Ocean acidification and Sustainable Development Goal 14: a goal but no target?

This paper explores the theme of climate change and the oceans with a focus on the “other” side of climate change: ocean acidification. It is estimated that the acidity of the oceans has increased by about 30 percent since the beginning of the Industrial era and the rate of change is particularly significant in colder Polar waters. Until recently, ocean acidification has received little attention at the international level and the particular threat posed by carbon dioxide (as opposed to other greenhouse gases) to the oceans is not specifically acknowledged within the climate change regime. By contrast, the United Nations General Assembly and other fora, such as the 1992 Convention on Biological Diversity, are increasingly acknowledging the threat posed by ocean acidification to the health of our oceans. Sustainable Development Goal 14, among other objectives, calls upon states to “minimize and address the impacts of ocean acidification, including through enhanced scientific cooperation at all levels” (14.3). Nevertheless, specific action, including targets to limit ocean acidification, have yet to be established by any institution. This chapter examines the interaction between law of the sea institutions and the climate regime in order to assess progress to date and potential for future action on ocean acidification and conclude with a number of proposals for reform.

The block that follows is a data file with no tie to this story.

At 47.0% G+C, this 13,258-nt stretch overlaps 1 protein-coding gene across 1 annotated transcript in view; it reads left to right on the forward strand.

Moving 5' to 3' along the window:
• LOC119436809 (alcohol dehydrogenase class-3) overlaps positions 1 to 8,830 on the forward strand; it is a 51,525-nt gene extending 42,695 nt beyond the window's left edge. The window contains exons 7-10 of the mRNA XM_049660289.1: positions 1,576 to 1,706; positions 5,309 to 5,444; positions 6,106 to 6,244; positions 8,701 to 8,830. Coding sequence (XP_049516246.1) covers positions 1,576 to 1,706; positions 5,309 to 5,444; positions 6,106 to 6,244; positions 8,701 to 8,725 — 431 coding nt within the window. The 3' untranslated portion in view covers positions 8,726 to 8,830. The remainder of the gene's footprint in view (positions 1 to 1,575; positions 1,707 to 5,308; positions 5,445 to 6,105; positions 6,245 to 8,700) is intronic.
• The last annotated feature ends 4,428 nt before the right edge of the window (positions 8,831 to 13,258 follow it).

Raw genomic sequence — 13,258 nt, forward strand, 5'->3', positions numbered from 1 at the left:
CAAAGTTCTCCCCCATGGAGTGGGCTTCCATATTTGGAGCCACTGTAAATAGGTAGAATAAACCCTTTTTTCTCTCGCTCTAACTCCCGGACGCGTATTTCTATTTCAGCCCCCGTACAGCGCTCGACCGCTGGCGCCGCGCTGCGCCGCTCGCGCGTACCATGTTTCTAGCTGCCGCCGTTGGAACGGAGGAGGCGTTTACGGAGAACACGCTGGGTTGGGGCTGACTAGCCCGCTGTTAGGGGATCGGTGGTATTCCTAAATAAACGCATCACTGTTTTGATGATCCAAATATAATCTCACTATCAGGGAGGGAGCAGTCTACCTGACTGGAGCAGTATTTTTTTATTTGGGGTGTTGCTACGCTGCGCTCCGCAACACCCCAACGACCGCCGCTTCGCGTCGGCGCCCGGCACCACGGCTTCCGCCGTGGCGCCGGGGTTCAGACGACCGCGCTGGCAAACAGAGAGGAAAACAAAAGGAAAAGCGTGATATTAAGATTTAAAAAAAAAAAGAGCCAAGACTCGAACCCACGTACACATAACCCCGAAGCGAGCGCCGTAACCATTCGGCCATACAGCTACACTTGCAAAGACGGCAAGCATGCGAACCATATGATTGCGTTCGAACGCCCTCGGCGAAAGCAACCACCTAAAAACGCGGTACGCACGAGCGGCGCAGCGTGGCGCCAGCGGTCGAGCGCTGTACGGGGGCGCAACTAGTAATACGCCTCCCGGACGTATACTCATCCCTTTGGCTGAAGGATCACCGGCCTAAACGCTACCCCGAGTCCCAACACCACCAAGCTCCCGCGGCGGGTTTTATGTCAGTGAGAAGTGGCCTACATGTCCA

Scott K. N., 2019. Ocean acidification and Sustainable Development Goal 14: a goal but no target? In: Nordquist M. H., Moore J. N. (Eds.), The Marine Environment and United Nations Sustainable Development Goal 14, pp 323-341. Koninklijke Brill NV, Leiden. Chapter (restricted access).

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